Telling Spook Stories Around the Campfire

I got my start as a storyteller in the dark, around campfires, up at Camp Fife in Washington State, about eighteen years ago, now.  In a real way, the Jed Horn series is simply a continuation of that old tradition.

There are two kinds of campfire story; the traditional ones that are passed down from fire to fire, for years, only changing in small details of the telling, flexible things that are simply the flavor the teller adds as he goes.  The other kind are the ones I mostly told; the improvised scary stories.

My first was pretty simple.  A wisp in the woods, a curious Scout, and a game of cat-and-mouse underground with a monster that could change shape at will.  It wasn’t the best spook story ever told, but I had already learned a few things from it.  Between that one and a couple of the later ones, I developed a few rules. Continue reading “Telling Spook Stories Around the Campfire”

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The (Literary) Problem of Evil

From a piece by John C. Wright, from a few years ago:

In none of the stories I just mentioned, even stories where the image of Our Lord in His suffering nailed to a cross is what drives back vampires, is any mentioned made of the Christ. Is is always an Old Testament sort of God ruling Heaven, or no one at all is in charge.

So why in Heaven’s name is Heaven always so bland, unappealing, or evil in these spooky stories?

I can see the logic of the artistic decisions behind these choices, honestly, I can. If I were writing these series, I would have (had only I been gifted enough to do it) done the same and for the same reason.

It is the same question that George Orwell criticized in his review of THAT HIDEOUS STRENGTH by CS Lewis. In the Manchester Evening News, 16 August 1945, Orwell writes that the evil scientists in the NICE [the National Institute of Coordinated Experiments, who are the Black Hats of the yarn] are actually evil magicians of a modern, materialist bent, in communion with ‘evil spirits.’ Orwell comments:

Mr. Lewis appears to believe in the existence of such spirits, and of benevolent ones as well. He is entitled to his beliefs, but they weaken his story, not only because they offend the average reader’s sense of probability but because in effect they decide the issue in advance. [emphasis mine] When one is told that God and the Devil are in conflict one always knows which side is going to win. The whole drama of the struggle against evil lies in the fact that one does not have supernatural aid.

I myself happen to think Mr. Orwell’s criticism is utter rubbish.

Is Milton’s PARADISE LOST lacking in drama because one know which side is going to win? What about the story of the Passion of the Christ in any of its versions, including the child’s fairytale version as told in THE LION, THE WITCH, AND THE WARDROBE? Or what about any and every version of Dracula? While there may be modern versions where vampires are driven away by leather-clad vampiresses in shiny coats shooting explosive bullets while doing wire-fu backflips, in the older versions of the tale, it was the crucifix that drove off the evil spirits. Merely having God Almighty on your side does not remove the element of doubt nor the element of drama.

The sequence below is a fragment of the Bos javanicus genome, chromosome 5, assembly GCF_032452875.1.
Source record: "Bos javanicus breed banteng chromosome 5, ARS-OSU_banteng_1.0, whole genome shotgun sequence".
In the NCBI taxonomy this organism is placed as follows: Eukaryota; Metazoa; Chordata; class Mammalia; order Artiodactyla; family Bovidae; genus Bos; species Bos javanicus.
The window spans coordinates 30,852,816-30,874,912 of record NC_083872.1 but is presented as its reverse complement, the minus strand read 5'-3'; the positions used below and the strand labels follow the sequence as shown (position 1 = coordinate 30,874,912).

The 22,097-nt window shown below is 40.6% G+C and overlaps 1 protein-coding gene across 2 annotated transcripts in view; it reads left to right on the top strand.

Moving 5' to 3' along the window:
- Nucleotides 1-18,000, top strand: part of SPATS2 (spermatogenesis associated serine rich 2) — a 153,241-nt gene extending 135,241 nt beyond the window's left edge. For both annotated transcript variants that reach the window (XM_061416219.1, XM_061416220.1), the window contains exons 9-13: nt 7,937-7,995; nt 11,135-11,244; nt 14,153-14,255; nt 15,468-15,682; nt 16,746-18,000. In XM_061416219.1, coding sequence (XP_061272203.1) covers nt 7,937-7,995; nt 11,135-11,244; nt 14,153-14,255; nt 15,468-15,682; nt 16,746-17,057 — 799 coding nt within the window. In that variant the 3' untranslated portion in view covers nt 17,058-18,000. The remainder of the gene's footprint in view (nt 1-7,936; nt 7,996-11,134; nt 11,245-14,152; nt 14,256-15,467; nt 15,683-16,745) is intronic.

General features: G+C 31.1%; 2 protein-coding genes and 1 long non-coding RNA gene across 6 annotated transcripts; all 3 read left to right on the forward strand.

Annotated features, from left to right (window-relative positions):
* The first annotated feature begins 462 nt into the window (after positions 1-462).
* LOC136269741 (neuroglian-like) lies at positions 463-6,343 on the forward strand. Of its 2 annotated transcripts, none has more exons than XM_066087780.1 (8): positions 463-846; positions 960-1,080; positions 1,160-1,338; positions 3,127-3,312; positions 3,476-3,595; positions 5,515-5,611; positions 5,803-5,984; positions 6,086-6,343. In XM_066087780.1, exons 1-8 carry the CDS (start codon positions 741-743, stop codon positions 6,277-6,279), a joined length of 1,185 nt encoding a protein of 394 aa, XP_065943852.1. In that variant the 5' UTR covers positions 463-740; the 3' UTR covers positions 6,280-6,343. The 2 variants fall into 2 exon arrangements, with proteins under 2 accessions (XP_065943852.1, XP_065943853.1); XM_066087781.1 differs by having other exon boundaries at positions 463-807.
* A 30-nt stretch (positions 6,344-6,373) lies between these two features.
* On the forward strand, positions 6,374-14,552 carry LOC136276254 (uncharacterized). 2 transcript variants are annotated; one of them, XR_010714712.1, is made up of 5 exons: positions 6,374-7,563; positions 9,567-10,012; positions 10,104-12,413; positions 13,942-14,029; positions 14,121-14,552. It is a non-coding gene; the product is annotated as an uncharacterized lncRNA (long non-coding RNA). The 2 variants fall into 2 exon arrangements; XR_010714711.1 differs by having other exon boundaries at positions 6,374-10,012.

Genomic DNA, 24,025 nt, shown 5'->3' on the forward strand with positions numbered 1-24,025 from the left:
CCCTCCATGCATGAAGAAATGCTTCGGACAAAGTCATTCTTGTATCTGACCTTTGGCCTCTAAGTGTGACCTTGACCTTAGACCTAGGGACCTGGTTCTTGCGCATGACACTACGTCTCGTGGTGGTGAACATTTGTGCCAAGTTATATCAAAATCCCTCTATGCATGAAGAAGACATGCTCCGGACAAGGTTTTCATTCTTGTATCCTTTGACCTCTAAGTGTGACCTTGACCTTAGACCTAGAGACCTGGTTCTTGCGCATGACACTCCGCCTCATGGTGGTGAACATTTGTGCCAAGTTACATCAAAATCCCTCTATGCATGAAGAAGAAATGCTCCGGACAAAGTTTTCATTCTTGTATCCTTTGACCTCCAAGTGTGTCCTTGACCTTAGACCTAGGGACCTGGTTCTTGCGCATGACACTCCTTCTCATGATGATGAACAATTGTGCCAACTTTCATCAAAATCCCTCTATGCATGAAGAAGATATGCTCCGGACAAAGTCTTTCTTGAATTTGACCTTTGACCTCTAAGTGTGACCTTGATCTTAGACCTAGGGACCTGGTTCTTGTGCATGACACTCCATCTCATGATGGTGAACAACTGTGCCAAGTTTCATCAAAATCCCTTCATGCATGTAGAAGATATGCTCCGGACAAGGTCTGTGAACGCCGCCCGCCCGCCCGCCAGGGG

This is something that I’ve had to deal with with the Jed Horn series.  Steve Tompkins said in his introduction to Kull: Exile of Atlantis, “a writer who avails himself of the name ‘Atlantis’ gives away his ending.”  Similarly, the ending is already established by the mere presence of the Crucifix.  THE sacrifice has been made, the war is already won.  How can you tell a scary story with that backdrop?

The war is won, but battles may still be lost.  And that is where the tension in the Jed Horn series ultimately lies, not only in the fear of being physically squished, tormented, or eaten by the monsters, but by the possibility that the characters might just fall, that this battle might be lost, regardless of the ultimate victory having already been won.  The Battle of New Orleans was fought after the War of 1812 was officially over.  Our own battles with the darkness are no different.

I tried to establish this in A Silver Cross and a Winchester, way back in 2013.  The demons won’t succeed in bringing about the actual end of the world until God says otherwise.  But they can still cause a great deal of harm in the meantime, which is why they must be opposed.

Go read the rest of John’s essay; as usual, he is rather more eloquent than I.

Jed Horn #4, Older and Fouler Things, is three weeks away.  Go pre-order it.

The ARC Conundrum

ARCs.  Advance Reader Copies/Advance Review Copies.  How to work this?

According to what I’ve learned lately, in order to really put the Writer Master Plan into effect, I need more reviews in the first week.  The way to do this seems to be ARC readers.  The question at hand is, “How to handle the ARC readers?”  Can’t just put the book up here.  This is a business, after all.  So, I’ve got three options, that I can think of.

Option A: A subscription service, like Nick Cole and Jason Anspach have put together on galacticoutlaws.com.  For a small fee, subscribers get the content in intervals as it’s produced.

Option B: Put eARCs, PDF files of early copies of the book, up for sale right here (or on americanpraetorians.com, more precisely).  They would cost more than the final release Kindle copy.  This is something Baen has been doing for years now.